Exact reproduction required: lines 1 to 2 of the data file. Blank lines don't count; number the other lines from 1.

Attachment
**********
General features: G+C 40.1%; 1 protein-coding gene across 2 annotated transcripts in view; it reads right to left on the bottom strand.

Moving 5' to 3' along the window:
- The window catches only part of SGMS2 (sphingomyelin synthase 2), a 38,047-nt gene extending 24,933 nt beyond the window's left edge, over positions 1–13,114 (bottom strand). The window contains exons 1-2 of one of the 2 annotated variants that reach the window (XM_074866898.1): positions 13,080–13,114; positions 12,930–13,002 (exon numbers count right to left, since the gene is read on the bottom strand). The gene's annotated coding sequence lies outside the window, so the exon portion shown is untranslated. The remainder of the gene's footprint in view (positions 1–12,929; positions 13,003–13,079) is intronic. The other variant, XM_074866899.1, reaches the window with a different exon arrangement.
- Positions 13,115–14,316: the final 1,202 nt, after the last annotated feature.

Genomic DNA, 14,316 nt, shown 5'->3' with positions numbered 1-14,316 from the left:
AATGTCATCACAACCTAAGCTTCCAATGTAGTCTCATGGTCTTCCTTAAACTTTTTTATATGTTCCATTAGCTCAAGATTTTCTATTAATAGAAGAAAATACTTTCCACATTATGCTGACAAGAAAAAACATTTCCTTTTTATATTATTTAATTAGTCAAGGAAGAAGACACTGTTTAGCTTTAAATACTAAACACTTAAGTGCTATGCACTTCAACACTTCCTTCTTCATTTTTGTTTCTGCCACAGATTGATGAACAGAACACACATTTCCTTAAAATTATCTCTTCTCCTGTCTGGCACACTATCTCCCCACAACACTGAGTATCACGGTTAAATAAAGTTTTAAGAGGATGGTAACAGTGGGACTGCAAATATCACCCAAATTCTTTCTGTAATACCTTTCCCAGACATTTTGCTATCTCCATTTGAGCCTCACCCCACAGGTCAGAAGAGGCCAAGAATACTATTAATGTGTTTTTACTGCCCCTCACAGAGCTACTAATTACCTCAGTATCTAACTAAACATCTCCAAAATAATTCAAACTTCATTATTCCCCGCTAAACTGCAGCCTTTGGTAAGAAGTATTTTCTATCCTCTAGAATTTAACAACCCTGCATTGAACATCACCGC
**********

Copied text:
General features: G+C 40.1%; 1 protein-coding gene across 2 annotated transcripts in view; it reads right to left on the bottom strand.

Moving 5' to 3' along the window: